84

85

New keep licences to keep a non-exempt animal

205

122

Remove and/or interfere with the nest of a native animal
(these are entirely related to authorised tree removal and result in the relocation of the nest and animal)

4

8

 

Licences issued under Fisheries Act 2000

Licence

2011-12

2012-13

Import/export live fish (entirely related to the pet retail industry)

14

17

 

Land management

The Conservator is responsible for managing public land identified in the Territory Plan in accordance with the management objectives specified in Schedule 3 of the Planning and Development Act 2007.

Plans of management

Plans of management for reserved areas of public land are required by the Planning and Development Act. The Act also requires that plans are prepared by the land custodian and referred to the Conservator of Flora and Fauna for comment (s. 320). No plans of management prepared under the provisions of the Act were referred for comment.

The Conservator has statutory obligations under the Planning and Development Act 2007. The Conservator was consulted on three draft variations to the Territory Plan (s. 61) and seven scoping requests for environmental impact statements (s. 26 Planning and Development Regulation 2008). The Conservator made recommendations on eight leases (s. 337) and 22 licences affecting public land (s. 303).

The Conservator also provided 12 environmental significance opinions (s. 138AB) that a proposed development was unlikely to have a significant adverse environmental impact, allowing the proposals to be assessed in the merit track under the Planning Act, and rejected one application.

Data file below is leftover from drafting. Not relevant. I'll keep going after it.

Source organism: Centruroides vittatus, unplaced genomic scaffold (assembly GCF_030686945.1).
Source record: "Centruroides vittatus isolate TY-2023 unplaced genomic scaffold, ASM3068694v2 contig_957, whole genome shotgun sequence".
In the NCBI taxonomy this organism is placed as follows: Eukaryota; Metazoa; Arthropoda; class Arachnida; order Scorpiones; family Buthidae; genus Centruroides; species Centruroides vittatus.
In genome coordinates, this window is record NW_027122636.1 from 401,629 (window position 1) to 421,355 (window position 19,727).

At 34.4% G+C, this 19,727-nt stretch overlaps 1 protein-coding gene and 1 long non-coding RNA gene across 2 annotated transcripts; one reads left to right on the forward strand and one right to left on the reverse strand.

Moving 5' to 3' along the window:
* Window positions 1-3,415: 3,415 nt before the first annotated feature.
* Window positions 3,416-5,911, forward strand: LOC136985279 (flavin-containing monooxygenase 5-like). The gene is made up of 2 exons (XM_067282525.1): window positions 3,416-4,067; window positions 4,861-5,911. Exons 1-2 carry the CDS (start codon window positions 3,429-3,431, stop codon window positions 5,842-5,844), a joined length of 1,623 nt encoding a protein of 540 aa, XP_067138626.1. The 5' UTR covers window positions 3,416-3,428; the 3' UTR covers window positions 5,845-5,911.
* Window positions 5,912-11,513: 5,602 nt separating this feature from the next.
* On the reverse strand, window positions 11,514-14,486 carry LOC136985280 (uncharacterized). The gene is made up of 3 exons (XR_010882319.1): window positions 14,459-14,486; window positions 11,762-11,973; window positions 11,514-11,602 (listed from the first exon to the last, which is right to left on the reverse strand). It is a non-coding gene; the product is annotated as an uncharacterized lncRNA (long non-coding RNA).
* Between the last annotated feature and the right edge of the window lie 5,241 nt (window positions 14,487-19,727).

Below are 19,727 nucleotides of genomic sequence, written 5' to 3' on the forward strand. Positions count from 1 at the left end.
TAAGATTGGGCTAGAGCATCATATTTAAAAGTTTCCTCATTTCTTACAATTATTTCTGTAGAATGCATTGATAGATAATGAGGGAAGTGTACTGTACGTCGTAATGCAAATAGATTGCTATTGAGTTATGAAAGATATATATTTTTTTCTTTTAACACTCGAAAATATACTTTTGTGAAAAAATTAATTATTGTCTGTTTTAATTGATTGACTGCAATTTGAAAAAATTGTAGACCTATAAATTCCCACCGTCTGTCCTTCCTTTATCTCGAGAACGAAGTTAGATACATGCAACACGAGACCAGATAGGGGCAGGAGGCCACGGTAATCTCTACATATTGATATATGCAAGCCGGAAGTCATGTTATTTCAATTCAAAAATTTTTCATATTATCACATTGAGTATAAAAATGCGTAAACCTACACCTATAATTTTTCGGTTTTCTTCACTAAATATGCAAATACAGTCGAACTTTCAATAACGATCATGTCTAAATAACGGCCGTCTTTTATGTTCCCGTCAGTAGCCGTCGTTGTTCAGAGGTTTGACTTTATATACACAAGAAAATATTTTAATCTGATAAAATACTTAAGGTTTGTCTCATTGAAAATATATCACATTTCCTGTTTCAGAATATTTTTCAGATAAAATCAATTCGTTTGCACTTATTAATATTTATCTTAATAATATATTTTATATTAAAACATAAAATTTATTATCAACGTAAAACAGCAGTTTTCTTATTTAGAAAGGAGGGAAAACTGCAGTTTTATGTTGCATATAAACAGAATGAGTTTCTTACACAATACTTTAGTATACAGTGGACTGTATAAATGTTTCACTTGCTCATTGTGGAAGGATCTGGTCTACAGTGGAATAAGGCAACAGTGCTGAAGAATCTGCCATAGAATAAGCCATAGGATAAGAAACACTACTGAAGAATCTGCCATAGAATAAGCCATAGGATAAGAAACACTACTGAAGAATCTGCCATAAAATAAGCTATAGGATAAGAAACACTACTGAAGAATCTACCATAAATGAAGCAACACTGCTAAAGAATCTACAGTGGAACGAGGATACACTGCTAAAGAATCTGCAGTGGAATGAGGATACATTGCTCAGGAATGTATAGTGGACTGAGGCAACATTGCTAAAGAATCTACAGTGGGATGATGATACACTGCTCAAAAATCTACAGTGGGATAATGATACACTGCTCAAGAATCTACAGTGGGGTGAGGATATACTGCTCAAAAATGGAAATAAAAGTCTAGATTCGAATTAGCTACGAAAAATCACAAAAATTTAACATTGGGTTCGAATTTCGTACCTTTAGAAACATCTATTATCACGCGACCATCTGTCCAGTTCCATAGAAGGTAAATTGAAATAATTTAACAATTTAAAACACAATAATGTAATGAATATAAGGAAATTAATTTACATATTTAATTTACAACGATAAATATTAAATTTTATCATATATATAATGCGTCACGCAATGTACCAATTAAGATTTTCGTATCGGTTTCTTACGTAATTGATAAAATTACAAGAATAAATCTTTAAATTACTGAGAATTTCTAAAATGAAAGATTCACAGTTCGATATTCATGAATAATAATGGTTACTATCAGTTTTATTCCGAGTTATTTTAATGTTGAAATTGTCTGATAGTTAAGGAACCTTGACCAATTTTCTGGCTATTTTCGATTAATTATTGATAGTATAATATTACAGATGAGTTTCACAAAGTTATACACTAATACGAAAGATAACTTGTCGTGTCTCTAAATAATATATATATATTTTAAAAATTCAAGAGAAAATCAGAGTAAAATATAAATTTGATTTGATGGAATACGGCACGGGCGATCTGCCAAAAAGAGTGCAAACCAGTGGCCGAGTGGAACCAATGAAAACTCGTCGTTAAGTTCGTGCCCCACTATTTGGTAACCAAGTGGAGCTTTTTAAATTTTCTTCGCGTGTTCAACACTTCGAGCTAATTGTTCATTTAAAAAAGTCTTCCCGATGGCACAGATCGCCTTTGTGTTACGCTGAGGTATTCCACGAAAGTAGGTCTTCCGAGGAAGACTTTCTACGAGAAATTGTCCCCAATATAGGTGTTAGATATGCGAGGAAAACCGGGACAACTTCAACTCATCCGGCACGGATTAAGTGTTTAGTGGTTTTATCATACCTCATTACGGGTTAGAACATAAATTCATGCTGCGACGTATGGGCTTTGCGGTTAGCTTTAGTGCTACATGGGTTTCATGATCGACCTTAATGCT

Tree protection

The Conservator is responsible for making decisions on applications to undertake defined tree-damaging activities on trees on leased urban land that meet the criteria for protection in the Tree Protection Act 2005.

Application decisions

 

2011–12

2012–13

Applications for a tree damaging activity

1978

2119

Number of decisions made

2311

2965*

Approvals granted (with conditions)

1025 (132)

842 (217)

Approvals under urgent circumstances

148

187

Applications not covered by the legislation

157

127

Applications declined

397

358

Reconsideration requests received

55

86

Decisions changed following reconsideration

27

34

Advice provided to the planning and land authority on development applications (s. 82)

359

307

Withdrawn/Closed/General advice

N/A#

42

Not finalised

N/A#

39

*Note: An Application for a Tree Damaging Activity can relate to more than one tree requiring more than one decision e. g. an application that is received which contains five trees will require five decisions for that one application.